And we are to pray the prayer that never fails…”God, thy will be done…”

You see.  It’s okay, great, fantastic, superb to go specifically before God with specific requests and specific hopes for your lives…

My daughter did for 3 years before God gave our Baby Sam to us (and took him home before we got to meet him here on earth)…

And as much as she prayed with all of her heart for a baby brother, and we thought our little baby was a miraculous answer to that prayer, we did not get to keep our baby.

Hearts were broken.  Lives changed.

BUT…

And this is where we see God’s hand at work.   If we had NEVER been given Sam, we would have never thought to try for Maxwell.

You see, it’s because God gave us Sam that hope was renewed in our hearts that perhaps…just maybe…we could have another.

And a year after our loss, 10 years into our marriage, and approaching our 36th year of life, we found ourselves for the first time ever at a clinic for a consult with a doctor.

And it was there that the doctor said to me in very broken English, “You see your right ovary there?”

“Yes…”

“Well, you will ovulate in 3 days.  Go home.  I should not see you again.”

And, 8 months later (because he came early), we had Maxwell.

Had God not given us Sam, we would have never ever thought to try for Maxwell…And today we wait (each day because I’m as baked as a Thanksgiving turkey) for Josephine.

All because my daughter prayed.  And prayed.  And prayed.  And she prayed ceaselessly.

Everything was not beautiful.  Baby Sam never made an entrance into this world alive.  Maxwell nearly died.  And Josephine wanted to come at 31 weeks.

But because everything was not beautiful, because there was heartbreak, because there was the feeling of complete hopelessness…we felt God.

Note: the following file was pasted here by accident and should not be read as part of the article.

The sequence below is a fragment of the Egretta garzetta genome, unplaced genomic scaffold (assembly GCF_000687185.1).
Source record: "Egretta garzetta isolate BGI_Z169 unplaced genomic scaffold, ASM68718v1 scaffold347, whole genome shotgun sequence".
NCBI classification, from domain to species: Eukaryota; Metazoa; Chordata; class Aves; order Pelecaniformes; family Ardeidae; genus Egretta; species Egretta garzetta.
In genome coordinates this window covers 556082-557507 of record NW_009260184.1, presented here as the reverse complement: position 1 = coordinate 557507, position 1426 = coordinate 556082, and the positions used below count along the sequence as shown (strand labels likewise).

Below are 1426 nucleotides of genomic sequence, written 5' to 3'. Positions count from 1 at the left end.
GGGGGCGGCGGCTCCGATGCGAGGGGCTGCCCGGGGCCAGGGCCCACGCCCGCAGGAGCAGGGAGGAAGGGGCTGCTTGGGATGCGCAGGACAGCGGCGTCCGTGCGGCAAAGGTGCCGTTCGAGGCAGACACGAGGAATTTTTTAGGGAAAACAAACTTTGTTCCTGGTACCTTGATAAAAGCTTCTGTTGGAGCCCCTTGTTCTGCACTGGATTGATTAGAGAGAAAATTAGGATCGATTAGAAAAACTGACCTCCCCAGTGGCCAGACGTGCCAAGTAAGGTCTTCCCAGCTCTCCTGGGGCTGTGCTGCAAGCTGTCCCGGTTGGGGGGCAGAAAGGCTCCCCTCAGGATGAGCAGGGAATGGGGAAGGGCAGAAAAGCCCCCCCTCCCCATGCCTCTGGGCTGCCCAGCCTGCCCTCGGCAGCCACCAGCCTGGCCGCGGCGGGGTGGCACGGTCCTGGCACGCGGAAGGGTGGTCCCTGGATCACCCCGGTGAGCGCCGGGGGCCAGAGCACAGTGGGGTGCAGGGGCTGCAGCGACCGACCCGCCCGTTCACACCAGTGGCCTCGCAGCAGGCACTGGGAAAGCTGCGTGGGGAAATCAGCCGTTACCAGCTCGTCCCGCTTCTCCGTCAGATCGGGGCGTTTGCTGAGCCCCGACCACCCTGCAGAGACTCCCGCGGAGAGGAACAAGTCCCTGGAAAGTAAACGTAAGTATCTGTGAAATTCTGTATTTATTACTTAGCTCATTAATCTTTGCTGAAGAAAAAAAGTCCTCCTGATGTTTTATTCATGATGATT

We relied on Him.

We leaned on Him.

And we learned from Him.

We were students of “Thy will be done…”

Through Adelyne, we learned that it’s okay to present the “impossible” requests to God…such as asking for a brother or sister.

Through Sam, we learned that in utter darkness God is still there.

Through Maxwell, we learned to believe in miracles!  We learned that when God is prompting you to pray, to be faithful.  To pray.

My sister-in-law, Jennifer, was woken up at 3am one night when Maxwell was at the stage of his life in ICU when no one knew if he was going to live or die.  At 3am in Arizona, it was 12 noon in Poland.  This is very important to realize the time…

Because it was at that exact moment that she was woken up with the prompting to pray for Maxwell that Maxwell’s life was hanging in peril.  That he was bagged and the doctor had to be found.

And for an eternity no one knew what the outcome would be…Richard and I stood in the hallway crying out to God while my sister-in-law on the other side of the world was crying out to God.

And although it seemed like an eternity, the doctor finally made it to him and got his little life stable again.

Jennifer had no clue what was happening when she was awoken in the middle of the night.  And yet she obediently honored God’s prompting and began to pray for our baby.

Praying teaches great faith.  Faith that we are to go to God.

Prayer.  Every day before Adelyne leaves for school, I envelop her in my arms and together we cuddle, and this is what I say, “Dear Jesus, please be with Adelyne today.  May she be respectful and kind.  May she have listening ears and a spirit to help others.  May she be a shining example for you.   Amen.”

And every day my daughter awaits that moment, even though it’s the same prayer.

And every day I am reminded that my daughter enters her days knowing that she is loved and there is a God she can go before.

And throughout the day, whether it’s a silent or crazy day.  Whether I’m clean or a mess.  Whether I feel good or like crap…I pray.

I pray for my children, my family, those we meet, hearts that are broken, lives that are a mess, for those that need healing…

I pray—and my greatest prayer is always that through the moments in life that we all face, we come to know Him.

Because, yes, at times life is unbelievably painful—but with God survival is possible.

Prayer.  It’s not a magical potion—it’s so much more than that.

Prayer.  It’s a beautiful connection.

National Pregnancy and Infant Loss: Month of October.